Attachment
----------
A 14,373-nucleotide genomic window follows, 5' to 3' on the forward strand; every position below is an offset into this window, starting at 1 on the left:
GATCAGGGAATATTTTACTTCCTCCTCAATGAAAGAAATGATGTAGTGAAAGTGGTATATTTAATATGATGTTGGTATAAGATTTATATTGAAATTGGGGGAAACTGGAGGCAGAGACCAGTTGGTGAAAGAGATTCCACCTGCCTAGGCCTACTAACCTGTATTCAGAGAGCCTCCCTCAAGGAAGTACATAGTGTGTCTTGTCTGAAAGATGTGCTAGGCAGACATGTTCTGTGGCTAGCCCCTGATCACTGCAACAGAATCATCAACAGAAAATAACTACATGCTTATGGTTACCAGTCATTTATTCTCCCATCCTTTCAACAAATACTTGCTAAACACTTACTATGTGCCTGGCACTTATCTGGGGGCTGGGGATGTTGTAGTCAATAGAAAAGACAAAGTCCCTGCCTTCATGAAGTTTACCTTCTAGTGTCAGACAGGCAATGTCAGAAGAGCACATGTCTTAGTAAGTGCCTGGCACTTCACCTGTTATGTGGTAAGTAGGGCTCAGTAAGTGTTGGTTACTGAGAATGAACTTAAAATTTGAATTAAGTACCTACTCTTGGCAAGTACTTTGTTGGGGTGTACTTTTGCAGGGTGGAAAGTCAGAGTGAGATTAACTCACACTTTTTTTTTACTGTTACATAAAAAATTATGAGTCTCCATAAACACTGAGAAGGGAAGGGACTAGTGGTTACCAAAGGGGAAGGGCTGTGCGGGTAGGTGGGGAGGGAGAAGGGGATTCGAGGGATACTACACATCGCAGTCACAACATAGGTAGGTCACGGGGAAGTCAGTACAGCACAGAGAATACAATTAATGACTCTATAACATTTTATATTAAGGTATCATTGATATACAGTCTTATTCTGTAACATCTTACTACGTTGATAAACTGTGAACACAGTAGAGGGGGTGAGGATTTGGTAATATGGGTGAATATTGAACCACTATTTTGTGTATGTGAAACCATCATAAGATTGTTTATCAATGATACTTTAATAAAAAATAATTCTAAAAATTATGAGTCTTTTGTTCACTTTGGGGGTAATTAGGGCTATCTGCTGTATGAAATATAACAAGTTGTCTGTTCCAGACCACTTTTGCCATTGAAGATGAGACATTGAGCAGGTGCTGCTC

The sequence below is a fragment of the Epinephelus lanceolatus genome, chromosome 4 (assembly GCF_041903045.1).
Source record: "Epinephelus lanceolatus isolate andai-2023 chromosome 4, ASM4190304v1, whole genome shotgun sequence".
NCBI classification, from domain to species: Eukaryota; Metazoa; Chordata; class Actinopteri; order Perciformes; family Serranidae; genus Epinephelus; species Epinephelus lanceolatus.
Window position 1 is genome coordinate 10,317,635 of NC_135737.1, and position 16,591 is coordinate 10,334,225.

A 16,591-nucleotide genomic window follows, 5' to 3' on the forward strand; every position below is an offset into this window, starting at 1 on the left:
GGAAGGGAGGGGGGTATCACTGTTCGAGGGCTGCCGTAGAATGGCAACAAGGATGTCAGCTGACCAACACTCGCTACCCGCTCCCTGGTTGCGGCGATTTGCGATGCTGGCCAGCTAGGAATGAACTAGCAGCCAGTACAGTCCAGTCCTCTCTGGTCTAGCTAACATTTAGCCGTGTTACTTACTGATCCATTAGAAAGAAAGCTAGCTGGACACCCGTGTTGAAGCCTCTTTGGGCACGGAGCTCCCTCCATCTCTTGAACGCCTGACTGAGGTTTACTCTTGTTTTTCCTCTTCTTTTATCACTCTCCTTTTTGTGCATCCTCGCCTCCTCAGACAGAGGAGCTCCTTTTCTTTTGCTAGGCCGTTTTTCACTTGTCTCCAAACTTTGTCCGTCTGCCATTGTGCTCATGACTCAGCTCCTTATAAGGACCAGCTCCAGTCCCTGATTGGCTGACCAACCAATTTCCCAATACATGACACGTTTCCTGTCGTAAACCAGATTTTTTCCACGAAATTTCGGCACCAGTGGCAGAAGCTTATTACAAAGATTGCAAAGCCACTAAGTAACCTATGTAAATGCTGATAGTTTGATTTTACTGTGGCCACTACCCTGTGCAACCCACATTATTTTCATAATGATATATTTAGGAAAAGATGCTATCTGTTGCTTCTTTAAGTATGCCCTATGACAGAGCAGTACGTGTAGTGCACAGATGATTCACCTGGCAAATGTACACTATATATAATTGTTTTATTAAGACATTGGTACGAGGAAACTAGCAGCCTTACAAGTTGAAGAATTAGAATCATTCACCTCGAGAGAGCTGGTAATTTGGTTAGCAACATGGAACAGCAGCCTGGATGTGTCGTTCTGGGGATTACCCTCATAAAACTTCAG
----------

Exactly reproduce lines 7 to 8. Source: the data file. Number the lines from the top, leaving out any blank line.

A 16,591-nucleotide genomic window follows, 5' to 3' on the forward strand; every position below is an offset into this window, starting at 1 on the left:
GGAAGGGAGGGGGGTATCACTGTTCGAGGGCTGCCGTAGAATGGCAACAAGGATGTCAGCTGACCAACACTCGCTACCCGCTCCCTGGTTGCGGCGATTTGCGATGCTGGCCAGCTAGGAATGAACTAGCAGCCAGTACAGTCCAGTCCTCTCTGGTCTAGCTAACATTTAGCCGTGTTACTTACTGATCCATTAGAAAGAAAGCTAGCTGGACACCCGTGTTGAAGCCTCTTTGGGCACGGAGCTCCCTCCATCTCTTGAACGCCTGACTGAGGTTTACTCTTGTTTTTCCTCTTCTTTTATCACTCTCCTTTTTGTGCATCCTCGCCTCCTCAGACAGAGGAGCTCCTTTTCTTTTGCTAGGCCGTTTTTCACTTGTCTCCAAACTTTGTCCGTCTGCCATTGTGCTCATGACTCAGCTCCTTATAAGGACCAGCTCCAGTCCCTGATTGGCTGACCAACCAATTTCCCAATACATGACACGTTTCCTGTCGTAAACCAGATTTTTTCCACGAAATTTCGGCACCAGTGGCAGAAGCTTATTACAAAGATTGCAAAGCCACTAAGTAACCTATGTAAATGCTGATAGTTTGATTTTACTGTGGCCACTACCCTGTGCAACCCACATTATTTTCATAATGATATATTTAGGAAAAGATGCTATCTGTTGCTTCTTTAAGTATGCCCTATGACAGAGCAGTACGTGTAGTGCACAGATGATTCACCTGGCAAATGTACACTATATATAATTGTTTTATTAAGACATTGGTACGAGGAAACTAGCAGCCTTACAAGTTGAAGAATTAGAATCATTCACCTCGAGAGAGCTGGTAATTTGGTTAGCAACATGGAACAGCAGCCTGGATGTGTCGTTCTGGGGATTACCCTCATAAAACTTCAG